Revisiting Mei Merivah

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water from rockby R. Yitzchak Etshalom

לע”נ אמי מורתי מרים בת יצחק ורבקה הכ”מ

I. The Text: Bamidar 20:1-13

1 And the children of Israel, even the whole congregation, came into the wilderness of Zin in the first month; and the people abode in Kadesh; and Miriam died there, and was buried there. 2 And there was no water for the congregation; and they assembled themselves together against Moses and against Aaron. 3 And the people strove with Moses, and spoke, saying: ‘Would that we had perished when our brethren perished before Hashem! 4 And why have you brought the assembly of Hashem into this wilderness, to die there, we and our cattle? 5 And wherefore have you made us to come up out of Egypt, to bring us in unto this evil place? it is no place of seed, or of figs, or of vines, or of pomegranates; neither is there any water to drink.’ 6 And Moses and Aaron went from the presence of the assembly unto the door of the tent of meeting, and fell upon their faces; and the glory of Hashem appeared unto them.

7 And Hashem spoke unto Moses, saying: 8 ‘Take the rod, and assemble the congregation, thou, and Aaron thy brother, and speak ye unto the rock before their eyes, that it give forth its water; and thou shalt bring forth to them water out of the rock; so thou shalt give the congregation and their cattle drink.’ 9 And Moses took the rod from before Hashem, as He commanded him. 10 And Moses and Aaron gathered the assembly together before the rock, and he said unto them: ‘Hear now, ye rebels; are we to bring you forth water out of this rock?’ 11 And Moses lifted up his hand, and smote the rock with his rod twice; and water came forth abundantly, and the congregation drank, and their cattle.               12 And Hashem said unto Moses and Aaron: ‘Because ye believed not in Me, to sanctify Me in the eyes of the children of Israel, therefore ye shall not bring this assembly into the land which I have given them.’ 13 These are the waters of Meribah, where the children of Israel strove with Hashem, and He was sanctified in them.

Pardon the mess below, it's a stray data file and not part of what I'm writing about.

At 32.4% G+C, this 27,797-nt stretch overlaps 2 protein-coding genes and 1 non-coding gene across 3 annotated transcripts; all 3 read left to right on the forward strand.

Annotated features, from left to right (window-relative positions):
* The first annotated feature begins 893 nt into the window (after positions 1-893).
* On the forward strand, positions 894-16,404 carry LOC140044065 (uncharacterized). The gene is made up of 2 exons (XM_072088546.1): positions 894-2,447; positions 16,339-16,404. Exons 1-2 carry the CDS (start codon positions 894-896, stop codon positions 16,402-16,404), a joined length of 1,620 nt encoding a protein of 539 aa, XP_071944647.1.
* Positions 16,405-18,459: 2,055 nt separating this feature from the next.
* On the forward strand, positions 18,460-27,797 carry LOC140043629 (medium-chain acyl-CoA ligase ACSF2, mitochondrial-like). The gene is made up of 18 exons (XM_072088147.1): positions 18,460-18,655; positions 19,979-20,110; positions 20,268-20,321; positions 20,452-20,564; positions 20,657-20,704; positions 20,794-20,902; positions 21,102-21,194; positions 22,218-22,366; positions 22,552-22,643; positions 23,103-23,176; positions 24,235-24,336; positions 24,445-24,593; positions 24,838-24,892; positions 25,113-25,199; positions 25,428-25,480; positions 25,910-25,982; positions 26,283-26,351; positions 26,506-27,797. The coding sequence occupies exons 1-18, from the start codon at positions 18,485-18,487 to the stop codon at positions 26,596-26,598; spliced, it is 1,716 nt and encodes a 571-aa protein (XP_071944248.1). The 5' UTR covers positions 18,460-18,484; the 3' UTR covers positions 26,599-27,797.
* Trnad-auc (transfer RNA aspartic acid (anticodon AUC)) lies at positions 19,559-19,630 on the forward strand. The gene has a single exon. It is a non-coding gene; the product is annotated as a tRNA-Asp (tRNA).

II. The Method

A: The panoramic view

Immediately when reading the text, besides the well-known question of the gravity of the punishment meted out to Moses and Aaron and identifying the particular sin of which they are held liable – we find another oddity. The mention of the death and burial of Miriam seems to have nothing to do with the rest of the story and doesn’t seem to belong here. (The midrashic device of Miriam’s well [Tosefta Sotah 11:1, Seder Olam Rabbah Ch. 10] seems to have been introduced to solve this problem. The gist of the Midrash is that perhaps her death occasioned an unexpected thirst that caused the crisis. A cursory look at the sources cited above will bear this out.)

Any student of Tanakh will have long realized that deaths and burials are never inherently significant (except, perhaps, in the royal chronicles of Melakhim as part of the royal-biography formula) – deaths and/or burials mentioned in the text are reported due to another consideration. Often as not, it is a demonstration of the fulfillment of a Divine promise (e.g. the funeral of Jacob was a direct fulfillment of God’s last words to him in Gen. 46:4; the death of Sarah was occasion for Abraham to finally realize God’s commitment of over 60 years that he will inherit the Land); as such, the mention of Miriam’s death and burial seems to be unnecessary here.

Note that the complaint of the people isn’t about thirst – they only mention “u-mayim ayin lishtot” (there is no water to drink) as an apparent afterthought – strangely enough, their main complaint is about the desert not being a land for seed, figs, grapes and pomegranates, which rests upon an odd premise. Why would the Israelites think that this way-station on their way to the “good, wide land” should have any of those resources?

In numerous essays, I’ve underscored that a successful reader of Tanakh must become “part of the story” – we, the omniscient reader, know how everything is going to turn out; we know that Pharaoh will refuse, we know that Esau will discover Jacob’s masquerade, we know that Rachel will die on the road – and we know that Moses will never enter the Land. We have to remember that none of the players know that until they do – either when it happens or when they are prophetically given that information.